The fourth step inventory is the very tool we utilize to accomplish this seemingly insurmountable task. We set down our resentments on paper, list the areas of our lives that they may have affected, and most importantly, take a hard look at what part we played in the matter to begin with. Where were we at fault? Be sober minded about the task. Thoroughly reviewing the content with a trusted spiritual advisor can reveal untold truths about ourselves, helping to release the righteous anger we hold inside and inevitably act out on others. Maybe our part is just that; holding onto something that does not serve us, actively hurting others through the way we behave and  participate in relationships. As this may often be the case, we should examine, honestly, how does it serve us? This refusal to let go of this deeply held grudge certainly isn’t affecting the individual, or the principle that set it on course in the first place. It’s affecting us. It’s actively bringing us down. It’s subconsciously affecting the decisions we make whether we like it or not. Writing them out on paper, considering where we may have been at fault, sharing it with another person and God, and entrusting God with the ability to relieve us of these burdens has the potential to change everything. Fear based decision making and reactions keep us sick. They keep us from being of true service to our brothers and sisters who are struggling. They keep us in the mode of making bad decisions, projecting unhelpful attitudes, suffering unnecessary stress, anxiety, and pain.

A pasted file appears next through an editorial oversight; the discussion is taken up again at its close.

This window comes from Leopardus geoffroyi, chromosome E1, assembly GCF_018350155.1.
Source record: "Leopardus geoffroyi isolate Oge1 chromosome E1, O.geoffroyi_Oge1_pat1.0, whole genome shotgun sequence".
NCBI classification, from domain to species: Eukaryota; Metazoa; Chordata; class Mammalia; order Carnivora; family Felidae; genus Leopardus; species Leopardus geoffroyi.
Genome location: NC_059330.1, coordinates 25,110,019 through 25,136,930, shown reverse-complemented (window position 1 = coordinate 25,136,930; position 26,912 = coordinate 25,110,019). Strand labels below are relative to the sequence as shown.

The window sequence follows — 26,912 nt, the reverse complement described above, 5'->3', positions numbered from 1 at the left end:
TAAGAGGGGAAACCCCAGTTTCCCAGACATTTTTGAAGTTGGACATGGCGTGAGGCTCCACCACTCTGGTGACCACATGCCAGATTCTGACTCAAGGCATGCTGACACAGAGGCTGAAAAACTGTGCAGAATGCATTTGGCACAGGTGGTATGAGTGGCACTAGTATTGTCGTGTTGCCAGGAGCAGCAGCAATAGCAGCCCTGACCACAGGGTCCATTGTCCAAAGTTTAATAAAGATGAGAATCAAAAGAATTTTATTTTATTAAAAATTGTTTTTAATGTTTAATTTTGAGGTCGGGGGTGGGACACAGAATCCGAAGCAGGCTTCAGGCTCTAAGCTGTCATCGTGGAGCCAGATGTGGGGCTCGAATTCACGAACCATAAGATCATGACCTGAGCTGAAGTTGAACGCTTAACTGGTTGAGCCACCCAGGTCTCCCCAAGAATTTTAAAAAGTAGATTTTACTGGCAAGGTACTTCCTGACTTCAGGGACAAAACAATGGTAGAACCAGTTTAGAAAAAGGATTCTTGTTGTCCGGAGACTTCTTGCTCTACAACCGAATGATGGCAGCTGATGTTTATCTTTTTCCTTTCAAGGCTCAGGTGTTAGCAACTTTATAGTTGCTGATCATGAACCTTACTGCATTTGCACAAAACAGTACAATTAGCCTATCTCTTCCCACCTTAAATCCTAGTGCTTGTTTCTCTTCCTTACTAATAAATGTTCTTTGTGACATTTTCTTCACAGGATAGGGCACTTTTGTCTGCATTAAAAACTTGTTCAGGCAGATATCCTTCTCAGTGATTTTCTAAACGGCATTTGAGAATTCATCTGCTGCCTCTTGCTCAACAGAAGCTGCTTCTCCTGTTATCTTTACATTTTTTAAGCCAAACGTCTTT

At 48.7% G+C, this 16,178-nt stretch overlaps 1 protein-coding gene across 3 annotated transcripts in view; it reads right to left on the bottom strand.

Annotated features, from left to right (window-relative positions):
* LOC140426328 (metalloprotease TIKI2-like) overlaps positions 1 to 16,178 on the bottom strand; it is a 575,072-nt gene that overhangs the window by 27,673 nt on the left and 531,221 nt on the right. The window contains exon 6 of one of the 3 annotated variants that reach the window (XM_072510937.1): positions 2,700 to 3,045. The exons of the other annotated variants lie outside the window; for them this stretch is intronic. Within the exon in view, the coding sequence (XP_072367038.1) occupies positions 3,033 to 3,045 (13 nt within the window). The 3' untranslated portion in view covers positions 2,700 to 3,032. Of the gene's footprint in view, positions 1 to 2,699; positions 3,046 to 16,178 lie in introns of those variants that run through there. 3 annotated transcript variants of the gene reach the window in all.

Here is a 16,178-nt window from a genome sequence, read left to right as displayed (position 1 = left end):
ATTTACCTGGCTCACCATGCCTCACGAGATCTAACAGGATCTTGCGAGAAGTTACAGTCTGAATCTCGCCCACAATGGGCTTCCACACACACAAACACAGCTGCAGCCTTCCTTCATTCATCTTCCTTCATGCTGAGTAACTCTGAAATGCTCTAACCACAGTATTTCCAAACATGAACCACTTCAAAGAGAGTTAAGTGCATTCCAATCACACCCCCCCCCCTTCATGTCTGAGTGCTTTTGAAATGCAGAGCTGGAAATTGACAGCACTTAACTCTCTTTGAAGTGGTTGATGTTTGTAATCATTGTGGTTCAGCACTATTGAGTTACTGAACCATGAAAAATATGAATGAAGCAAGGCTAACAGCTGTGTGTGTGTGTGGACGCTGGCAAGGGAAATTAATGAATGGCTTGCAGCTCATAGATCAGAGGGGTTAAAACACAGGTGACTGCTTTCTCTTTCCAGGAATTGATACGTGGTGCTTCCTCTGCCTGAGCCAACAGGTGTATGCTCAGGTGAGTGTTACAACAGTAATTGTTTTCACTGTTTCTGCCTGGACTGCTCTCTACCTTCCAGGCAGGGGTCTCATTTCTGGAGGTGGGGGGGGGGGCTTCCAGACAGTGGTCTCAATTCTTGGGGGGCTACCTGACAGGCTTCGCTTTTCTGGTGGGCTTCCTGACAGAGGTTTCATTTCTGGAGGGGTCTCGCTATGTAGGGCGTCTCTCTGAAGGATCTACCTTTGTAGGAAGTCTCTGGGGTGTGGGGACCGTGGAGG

AA’s 12-step program isn’t always easy to set out upon, but it’s simple. The benefits of working through the steps, searching for anything in your life that may be holding you back, is far-reaching and all encompassing. I’ve personally seen it transform the lives of those stricken down by the insidious darkness of addiction-including myself. We’ve been truly restored to sanity by our Higher Power, as a direct result of putting an exhaustive effort into walking through the steps. If it can work for so many thousands of others, for such a malevolent force of evil as addiction, who’s to say it couldn’t work for so many other personal, emotional issues? My challenge for you this month is to pick up a copy of the Big Book of Alcoholics Anonymous and read through the first 164 pages in which the program is outlined. Read chapter 5 where thorough instructions for completing a fourth step are included. All it will take is your time. My hope and prayer is that it will empower you to work through your own issues, your own resentments, and embark upon a powerful journey of spirituality, the likes of which you may never have known otherwise. “God can move mountains, but we have to bring the shovel.”

Sean, In Recovery

You can read, comment and ask questions for Sean to address in his blog on the PAL website,